If the ODU Monarchs men's basketball team was a hand in a game of cards, it'd include a bunch of face cards -- representing the team's giant front line -- a straight-flush of fast, tough guards, and an ace - preseason conference co-player of the year Gerald Lee.
Oh, and one joker. That'd be the guy who bugs the coaching staff to let him do drills with the team (me).
At practice today, I watched the blue team in the scrimmage run four straight plays through Lee in the high post. Play #1 - Lee pump-faked, then took one dribble and laid the ball in the hoop Play #2 - Lee played a two-man game with Ben Finney, finding his teammate for a wide open three Play #3 - Lee wheeled and dropped a 17-foot jumper with a hand in his face Play #4 - Lee to Finney again. Three pointer. Game over; the white team was on the end line running a suicide.
The Monarchs have sky-high hopes for this season, and much of the optimism stems from the explosive growth in Lee's game. But like almost every player who dons the blue and white, Lee struggled with the speed of Division I basketball when he arrived in Norfolk four years ago from Uusikaupunki, Finland.
The two seniors on the Monarchs this season, Lee and shooting guard Marsharee Neely, personify what's possible with the effort Coach Blaine Taylor's players put forth. "Marsharee Neely has grown more in our four years than just about any player we've ever had here," says associate head coach Jim Corrigan. "His first year, he was struggling with the transition to university ball, he was struggling academically.
"Four years later, he's scheduled to graduate on time, and he's become a major contributor to this basketball team." Neely, who is from Greensboro, NC, now considers the younger players on the team his "little brothers." He's especially close to the two other North Carolinians on the team - freshman shooter Josh Hicks, and sophomore small forward Kent Bazemore.
Neely and Bazemore play on the same team in most scrimmages, and have a real smooth chemistry. They seem to know where the other is on the court without having to talk. That sort of fits the personality of both Neely and Lee. While the two seniors are unquestionably leaders on the team, they're not the vocal ones. That job typically falls to juniors Ben Finney and Darius James.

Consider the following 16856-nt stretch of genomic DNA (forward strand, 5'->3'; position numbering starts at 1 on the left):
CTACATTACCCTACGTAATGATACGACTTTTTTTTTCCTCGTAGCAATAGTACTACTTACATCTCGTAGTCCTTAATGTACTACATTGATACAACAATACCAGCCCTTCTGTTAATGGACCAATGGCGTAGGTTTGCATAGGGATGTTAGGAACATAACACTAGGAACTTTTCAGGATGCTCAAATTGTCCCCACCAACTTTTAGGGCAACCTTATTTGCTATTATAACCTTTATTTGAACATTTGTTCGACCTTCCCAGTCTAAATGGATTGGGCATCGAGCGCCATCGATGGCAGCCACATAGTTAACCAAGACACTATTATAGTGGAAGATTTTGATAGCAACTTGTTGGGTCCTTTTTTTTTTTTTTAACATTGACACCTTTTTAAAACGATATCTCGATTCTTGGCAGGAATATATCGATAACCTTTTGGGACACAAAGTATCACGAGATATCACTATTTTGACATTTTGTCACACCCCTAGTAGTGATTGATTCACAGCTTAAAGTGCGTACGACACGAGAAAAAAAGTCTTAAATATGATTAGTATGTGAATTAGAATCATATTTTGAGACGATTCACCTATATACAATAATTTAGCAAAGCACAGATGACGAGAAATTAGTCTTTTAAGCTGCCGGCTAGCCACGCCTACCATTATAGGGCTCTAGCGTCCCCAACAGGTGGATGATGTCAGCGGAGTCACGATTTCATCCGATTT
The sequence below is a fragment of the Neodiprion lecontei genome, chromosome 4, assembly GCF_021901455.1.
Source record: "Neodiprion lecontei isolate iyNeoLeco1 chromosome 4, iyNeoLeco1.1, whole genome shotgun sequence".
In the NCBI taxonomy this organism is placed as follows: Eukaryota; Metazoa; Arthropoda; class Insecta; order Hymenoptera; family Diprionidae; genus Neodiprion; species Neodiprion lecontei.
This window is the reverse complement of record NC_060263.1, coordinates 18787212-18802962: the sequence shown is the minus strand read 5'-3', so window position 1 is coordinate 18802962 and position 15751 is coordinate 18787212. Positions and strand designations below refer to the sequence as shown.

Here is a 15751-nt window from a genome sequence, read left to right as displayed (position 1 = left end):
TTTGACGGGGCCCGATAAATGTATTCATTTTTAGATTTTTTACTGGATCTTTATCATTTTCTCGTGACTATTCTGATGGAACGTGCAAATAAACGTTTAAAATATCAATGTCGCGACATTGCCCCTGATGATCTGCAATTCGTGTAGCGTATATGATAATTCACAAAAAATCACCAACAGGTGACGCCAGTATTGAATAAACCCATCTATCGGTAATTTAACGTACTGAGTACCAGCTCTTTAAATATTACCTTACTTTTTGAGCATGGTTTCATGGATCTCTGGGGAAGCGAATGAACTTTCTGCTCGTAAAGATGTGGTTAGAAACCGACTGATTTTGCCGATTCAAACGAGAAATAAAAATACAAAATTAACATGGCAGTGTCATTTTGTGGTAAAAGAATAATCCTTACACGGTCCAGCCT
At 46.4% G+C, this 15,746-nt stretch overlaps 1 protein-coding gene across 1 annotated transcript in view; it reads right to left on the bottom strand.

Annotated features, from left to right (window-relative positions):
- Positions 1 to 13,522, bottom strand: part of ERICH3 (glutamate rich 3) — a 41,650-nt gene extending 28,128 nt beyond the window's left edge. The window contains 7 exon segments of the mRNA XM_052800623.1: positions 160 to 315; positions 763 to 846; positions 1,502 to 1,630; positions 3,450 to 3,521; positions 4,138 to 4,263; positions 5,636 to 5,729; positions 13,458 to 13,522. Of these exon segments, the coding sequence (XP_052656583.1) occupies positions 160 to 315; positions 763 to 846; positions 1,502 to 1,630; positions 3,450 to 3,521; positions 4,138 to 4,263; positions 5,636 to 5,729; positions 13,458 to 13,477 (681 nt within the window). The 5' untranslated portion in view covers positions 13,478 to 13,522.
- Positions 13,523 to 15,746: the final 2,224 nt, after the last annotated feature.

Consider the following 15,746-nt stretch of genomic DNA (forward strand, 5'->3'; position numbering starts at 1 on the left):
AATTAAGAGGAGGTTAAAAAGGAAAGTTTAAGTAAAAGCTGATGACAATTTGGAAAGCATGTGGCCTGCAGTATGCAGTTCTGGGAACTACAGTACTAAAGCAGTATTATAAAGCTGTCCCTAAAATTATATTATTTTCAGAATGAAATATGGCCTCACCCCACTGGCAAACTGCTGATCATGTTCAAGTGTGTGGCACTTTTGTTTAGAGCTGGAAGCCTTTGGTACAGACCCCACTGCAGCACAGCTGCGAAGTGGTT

"We have people to who like to talk more, but with me and Gerald, we like to show it," Neely said. "Everybody has their different way of being a leader."
Lee said he likes to offer advice to the younger players in a one-on-one setting. He's done a lot of advising to freshman center Anton Larsen, who's doing exactly what Lee did four years ago - trying to adjust to the speed of the U.S. college game after crossing the Atlantic from Denmark. "I'm the only one who's experienced what he's experiencing right now," said Lee. "He's learning very quickly. He's doing a good job."
Both players are ready to take on people other than their teammates in basketball action, and they're comfortable with the Monarchs' anointment as the team to beat in the Colonial Athletic Association.
"We believe in what the coaches are saying. We're predicted to be No. 1. We believe in the hype, we just want to show everyone," Neely said. "It's a good feeling (being favored in the CAA), but I don't know if there's any pressure out of that," Lee said. "We expect big things out of this team, we just have to go out there and play basketball."
The two seniors are the only Monarchs with memories of playing in the NCAA tournament, during ODU's last trip in 2007. "It was a beautiful experience," Neely said. "The police escorting us like we were an NBA team. There were a million fans watching us warm up. It was beautiful. It was a totally different experience.
"This year, I want to get out of the first round, I want to step over that milestone." The next step in that journey is the team's first exhibition game, November 2 against Barton College.
Brendan O'Hallarn is an employee in the office of University Relations at ODU.
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